After the stubborn crowd does not speak the obvious truth, Jesus heals the man’s hand in front of everyone in the synagogue on the Sabbath.
So Jesus does the good. It does not matter that it gives ammunition to the Pharisees and Herod’s people. And it is here, in the early days of his ministry that opponents began to plan his death.
Normally death would come quickly for people on the political hit list, but Jesus was seldom alone, and he was very popular with the people. If he was to be killed, there would have to be strong evidence against him, and a drop in his popularity.
Please remember that most of these people who were doing terrible things saw themselves as “good guys.” The Pharisees and all the other groups believed that they were behaving in a justified manner. Like a ruthless sheriff in the Old West, they believed that “the ends justify the means.” In other words, as long as your goal was good, bad shortcuts were allowed. The same mindset was in the Roman Empire which saw itself as improving the world with their civilization. From the cruel Roman soldiers to the cruel Zealots (who saw themselves as freedom fighters), everyone thought of themselves as justified in their ways of making the world a better place.
Jesus withdrew with his disciples to the lake, and a large crowd from Galilee followed. When they heard about all he was doing, many people came to him from Judea, Jerusalem, Idumea, and the regions across the Jordan and around Tyre and Sidon. Because of the crowd he told his disciples to have a small boat ready for him, to keep the people from crowding him. For he had healed many, so that those with diseases were pushing forward to touch him. Whenever the impure spirits saw him, they fell down before him and cried out, “You are the Son of God.” But he gave them strict orders not to tell others about him.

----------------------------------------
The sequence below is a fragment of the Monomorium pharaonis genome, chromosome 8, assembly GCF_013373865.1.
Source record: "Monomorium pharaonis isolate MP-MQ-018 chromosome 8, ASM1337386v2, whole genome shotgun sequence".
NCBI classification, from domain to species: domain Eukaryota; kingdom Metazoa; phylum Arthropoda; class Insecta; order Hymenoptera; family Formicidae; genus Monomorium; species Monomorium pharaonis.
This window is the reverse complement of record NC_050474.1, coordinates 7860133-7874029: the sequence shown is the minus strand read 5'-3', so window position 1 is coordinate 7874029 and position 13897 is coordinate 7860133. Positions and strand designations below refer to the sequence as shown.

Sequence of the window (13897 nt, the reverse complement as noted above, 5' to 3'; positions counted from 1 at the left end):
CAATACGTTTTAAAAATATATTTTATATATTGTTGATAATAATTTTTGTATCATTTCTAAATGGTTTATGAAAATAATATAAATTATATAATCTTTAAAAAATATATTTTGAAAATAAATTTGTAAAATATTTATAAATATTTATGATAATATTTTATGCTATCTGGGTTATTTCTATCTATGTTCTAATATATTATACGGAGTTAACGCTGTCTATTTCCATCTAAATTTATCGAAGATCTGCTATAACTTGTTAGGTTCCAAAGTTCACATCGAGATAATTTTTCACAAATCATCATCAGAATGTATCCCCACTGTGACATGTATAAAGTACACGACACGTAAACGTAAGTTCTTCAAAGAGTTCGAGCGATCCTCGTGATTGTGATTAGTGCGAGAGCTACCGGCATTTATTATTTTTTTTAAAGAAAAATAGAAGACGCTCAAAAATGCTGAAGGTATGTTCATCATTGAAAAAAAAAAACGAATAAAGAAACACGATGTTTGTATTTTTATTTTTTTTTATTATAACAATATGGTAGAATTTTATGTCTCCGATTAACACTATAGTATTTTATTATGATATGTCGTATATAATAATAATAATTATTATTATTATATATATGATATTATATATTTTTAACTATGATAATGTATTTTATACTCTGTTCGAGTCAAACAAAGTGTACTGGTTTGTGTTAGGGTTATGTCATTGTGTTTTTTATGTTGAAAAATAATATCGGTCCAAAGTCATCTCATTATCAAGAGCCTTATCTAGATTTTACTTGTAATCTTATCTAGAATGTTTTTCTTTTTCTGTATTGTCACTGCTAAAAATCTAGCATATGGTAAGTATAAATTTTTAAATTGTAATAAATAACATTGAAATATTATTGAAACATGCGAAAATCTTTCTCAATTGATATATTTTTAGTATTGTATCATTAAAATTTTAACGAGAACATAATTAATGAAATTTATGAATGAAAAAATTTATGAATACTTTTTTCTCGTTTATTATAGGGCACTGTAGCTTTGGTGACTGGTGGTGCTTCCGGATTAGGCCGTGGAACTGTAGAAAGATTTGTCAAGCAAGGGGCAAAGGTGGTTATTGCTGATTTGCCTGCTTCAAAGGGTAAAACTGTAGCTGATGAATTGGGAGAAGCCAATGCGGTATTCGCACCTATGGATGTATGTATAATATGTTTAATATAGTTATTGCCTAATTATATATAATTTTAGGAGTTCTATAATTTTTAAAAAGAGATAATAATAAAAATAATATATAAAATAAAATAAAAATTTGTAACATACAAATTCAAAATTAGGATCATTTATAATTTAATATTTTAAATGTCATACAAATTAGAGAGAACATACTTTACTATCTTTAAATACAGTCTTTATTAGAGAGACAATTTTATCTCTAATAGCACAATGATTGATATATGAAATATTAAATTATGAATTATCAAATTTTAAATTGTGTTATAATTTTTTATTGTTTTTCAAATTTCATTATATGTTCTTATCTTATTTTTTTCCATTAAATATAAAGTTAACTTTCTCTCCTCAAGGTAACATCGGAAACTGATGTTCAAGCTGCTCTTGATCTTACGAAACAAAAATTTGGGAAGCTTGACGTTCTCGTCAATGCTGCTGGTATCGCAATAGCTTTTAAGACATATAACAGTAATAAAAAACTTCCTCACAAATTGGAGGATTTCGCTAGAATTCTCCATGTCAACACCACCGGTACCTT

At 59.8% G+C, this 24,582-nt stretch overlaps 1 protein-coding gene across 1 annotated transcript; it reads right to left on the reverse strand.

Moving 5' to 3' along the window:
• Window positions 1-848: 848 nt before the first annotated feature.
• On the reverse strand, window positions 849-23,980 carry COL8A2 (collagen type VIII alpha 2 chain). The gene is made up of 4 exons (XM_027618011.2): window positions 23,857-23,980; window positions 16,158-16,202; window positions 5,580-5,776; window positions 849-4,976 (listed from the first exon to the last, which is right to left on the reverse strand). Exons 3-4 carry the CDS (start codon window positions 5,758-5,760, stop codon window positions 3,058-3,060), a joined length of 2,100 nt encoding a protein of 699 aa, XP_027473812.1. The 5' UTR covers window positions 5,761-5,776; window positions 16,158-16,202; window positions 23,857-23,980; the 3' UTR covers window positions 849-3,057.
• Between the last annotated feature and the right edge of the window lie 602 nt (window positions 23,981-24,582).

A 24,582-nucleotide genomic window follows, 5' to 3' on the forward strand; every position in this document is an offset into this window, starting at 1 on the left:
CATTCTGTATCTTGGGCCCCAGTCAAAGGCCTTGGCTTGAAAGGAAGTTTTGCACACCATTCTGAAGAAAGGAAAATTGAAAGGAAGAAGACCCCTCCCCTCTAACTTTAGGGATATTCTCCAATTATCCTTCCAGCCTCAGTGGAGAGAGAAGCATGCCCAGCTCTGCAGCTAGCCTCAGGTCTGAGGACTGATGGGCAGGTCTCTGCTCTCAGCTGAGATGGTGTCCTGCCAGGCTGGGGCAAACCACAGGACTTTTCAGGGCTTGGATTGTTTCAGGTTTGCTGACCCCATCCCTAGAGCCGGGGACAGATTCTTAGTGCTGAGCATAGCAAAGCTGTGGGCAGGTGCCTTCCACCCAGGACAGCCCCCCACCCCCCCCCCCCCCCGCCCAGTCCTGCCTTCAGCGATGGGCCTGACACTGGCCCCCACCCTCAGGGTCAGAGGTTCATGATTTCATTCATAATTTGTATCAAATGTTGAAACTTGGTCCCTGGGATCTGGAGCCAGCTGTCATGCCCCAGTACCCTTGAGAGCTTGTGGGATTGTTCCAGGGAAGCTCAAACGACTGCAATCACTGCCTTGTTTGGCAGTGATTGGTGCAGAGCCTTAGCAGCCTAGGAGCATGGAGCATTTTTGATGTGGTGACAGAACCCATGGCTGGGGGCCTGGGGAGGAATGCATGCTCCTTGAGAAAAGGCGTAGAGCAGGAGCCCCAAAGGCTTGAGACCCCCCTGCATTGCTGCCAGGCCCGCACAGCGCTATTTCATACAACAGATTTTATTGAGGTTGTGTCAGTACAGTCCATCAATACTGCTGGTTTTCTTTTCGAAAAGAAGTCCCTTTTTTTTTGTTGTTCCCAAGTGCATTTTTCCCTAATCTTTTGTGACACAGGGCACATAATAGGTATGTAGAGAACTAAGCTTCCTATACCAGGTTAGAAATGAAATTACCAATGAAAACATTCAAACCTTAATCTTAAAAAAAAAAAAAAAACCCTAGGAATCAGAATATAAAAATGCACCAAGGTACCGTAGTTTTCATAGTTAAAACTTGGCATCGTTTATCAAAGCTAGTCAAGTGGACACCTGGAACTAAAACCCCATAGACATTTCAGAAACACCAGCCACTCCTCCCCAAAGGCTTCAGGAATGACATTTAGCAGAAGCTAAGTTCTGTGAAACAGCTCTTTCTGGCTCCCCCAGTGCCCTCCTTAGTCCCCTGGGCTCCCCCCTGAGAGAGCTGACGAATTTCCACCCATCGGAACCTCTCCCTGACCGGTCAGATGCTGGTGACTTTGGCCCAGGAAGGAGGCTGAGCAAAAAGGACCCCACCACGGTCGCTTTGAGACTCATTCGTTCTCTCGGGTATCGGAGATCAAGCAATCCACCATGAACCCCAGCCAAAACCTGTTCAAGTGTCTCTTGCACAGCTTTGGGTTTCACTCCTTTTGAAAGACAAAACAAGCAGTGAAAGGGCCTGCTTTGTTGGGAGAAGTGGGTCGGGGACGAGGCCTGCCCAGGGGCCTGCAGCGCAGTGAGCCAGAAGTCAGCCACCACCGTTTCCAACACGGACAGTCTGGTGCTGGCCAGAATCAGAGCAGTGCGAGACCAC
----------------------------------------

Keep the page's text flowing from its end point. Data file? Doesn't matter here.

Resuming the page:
So Jesus continues to draw new followers from far away. The region described includes about 160 miles of the Mediterranean coast, going as much as 100 miles inland. It may not sound like much to us (being about the size of the state of Rhode Island), but it shows that people were willing to walk long distances to see and hear Jesus.
We are told that there are so many people that Jesus is almost overwhelmed by the crowd beside the sea; even though they are in open country. We are given the detail that Jesus asks that a boat be brought to avoid the press of the crowd. But Jesus keeps on healing people. We are told of demons that recognized him as the “Son of God,” but he stops them from speaking. He won’t be ready for anyone to know his full identity for a very long time.
With all these people coming and going, it was easy for Herod, the Pharisees, and others to track where Jesus was… or, at least, to know where he had recently been. By word of mouth, stories of Jesus would start spreading over a greater and greater distance.
Questions to Ponder: “Are you comfortable with the idea of doing bad things to achieve a good goal? Do the “ends justify the means” or not?